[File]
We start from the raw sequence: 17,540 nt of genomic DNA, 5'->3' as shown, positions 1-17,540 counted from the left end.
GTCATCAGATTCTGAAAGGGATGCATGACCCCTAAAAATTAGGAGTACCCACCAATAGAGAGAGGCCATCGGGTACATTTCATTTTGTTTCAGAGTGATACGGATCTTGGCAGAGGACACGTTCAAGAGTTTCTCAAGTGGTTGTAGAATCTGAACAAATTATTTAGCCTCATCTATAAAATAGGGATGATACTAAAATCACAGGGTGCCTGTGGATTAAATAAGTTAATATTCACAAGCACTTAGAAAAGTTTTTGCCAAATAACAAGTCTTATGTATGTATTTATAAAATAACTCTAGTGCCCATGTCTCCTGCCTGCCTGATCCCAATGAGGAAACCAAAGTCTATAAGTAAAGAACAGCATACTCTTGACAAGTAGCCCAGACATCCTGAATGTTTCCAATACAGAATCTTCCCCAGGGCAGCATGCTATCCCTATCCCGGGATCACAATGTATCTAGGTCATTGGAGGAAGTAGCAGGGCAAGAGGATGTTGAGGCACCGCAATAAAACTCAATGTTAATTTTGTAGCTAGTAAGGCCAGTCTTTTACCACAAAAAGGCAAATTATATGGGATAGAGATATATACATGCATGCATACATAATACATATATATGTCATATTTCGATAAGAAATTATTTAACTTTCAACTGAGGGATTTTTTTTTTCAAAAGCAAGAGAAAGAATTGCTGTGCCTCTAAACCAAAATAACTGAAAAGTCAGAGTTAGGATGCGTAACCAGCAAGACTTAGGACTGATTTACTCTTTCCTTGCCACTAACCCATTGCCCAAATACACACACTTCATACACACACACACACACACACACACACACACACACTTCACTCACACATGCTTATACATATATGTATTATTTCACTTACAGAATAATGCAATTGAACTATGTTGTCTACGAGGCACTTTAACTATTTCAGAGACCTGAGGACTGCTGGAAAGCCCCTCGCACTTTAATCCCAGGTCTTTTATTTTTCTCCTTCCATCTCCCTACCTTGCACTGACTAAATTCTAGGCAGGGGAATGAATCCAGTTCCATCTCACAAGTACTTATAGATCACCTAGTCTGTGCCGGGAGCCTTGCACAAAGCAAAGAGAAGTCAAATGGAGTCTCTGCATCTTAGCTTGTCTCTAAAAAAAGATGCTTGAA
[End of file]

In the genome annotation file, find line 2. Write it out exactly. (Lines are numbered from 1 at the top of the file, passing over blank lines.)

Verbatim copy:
GTCATCAGATTCTGAAAGGGATGCATGACCCCTAAAAATTAGGAGTACCCACCAATAGAGAGAGGCCATCGGGTACATTTCATTTTGTTTCAGAGTGATACGGATCTTGGCAGAGGACACGTTCAAGAGTTTCTCAAGTGGTTGTAGAATCTGAACAAATTATTTAGCCTCATCTATAAAATAGGGATGATACTAAAATCACAGGGTGCCTGTGGATTAAATAAGTTAATATTCACAAGCACTTAGAAAAGTTTTTGCCAAATAACAAGTCTTATGTATGTATTTATAAAATAACTCTAGTGCCCATGTCTCCTGCCTGCCTGATCCCAATGAGGAAACCAAAGTCTATAAGTAAAGAACAGCATACTCTTGACAAGTAGCCCAGACATCCTGAATGTTTCCAATACAGAATCTTCCCCAGGGCAGCATGCTATCCCTATCCCGGGATCACAATGTATCTAGGTCATTGGAGGAAGTAGCAGGGCAAGAGGATGTTGAGGCACCGCAATAAAACTCAATGTTAATTTTGTAGCTAGTAAGGCCAGTCTTTTACCACAAAAAGGCAAATTATATGGGATAGAGATATATACATGCATGCATACATAATACATATATATGTCATATTTCGATAAGAAATTATTTAACTTTCAACTGAGGGATTTTTTTTTTCAAAAGCAAGAGAAAGAATTGCTGTGCCTCTAAACCAAAATAACTGAAAAGTCAGAGTTAGGATGCGTAACCAGCAAGACTTAGGACTGATTTACTCTTTCCTTGCCACTAACCCATTGCCCAAATACACACACTTCATACACACACACACACACACACACACACACACACACTTCACTCACACATGCTTATACATATATGTATTATTTCACTTACAGAATAATGCAATTGAACTATGTTGTCTACGAGGCACTTTAACTATTTCAGAGACCTGAGGACTGCTGGAAAGCCCCTCGCACTTTAATCCCAGGTCTTTTATTTTTCTCCTTCCATCTCCCTACCTTGCACTGACTAAATTCTAGGCAGGGGAATGAATCCAGTTCCATCTCACAAGTACTTATAGATCACCTAGTCTGTGCCGGGAGCCTTGCACAAAGCAAAGAGAAGTCAAATGGAGTCTCTGCATCTTAGCTTGTCTCTAAAAAAAGATGCTTGAA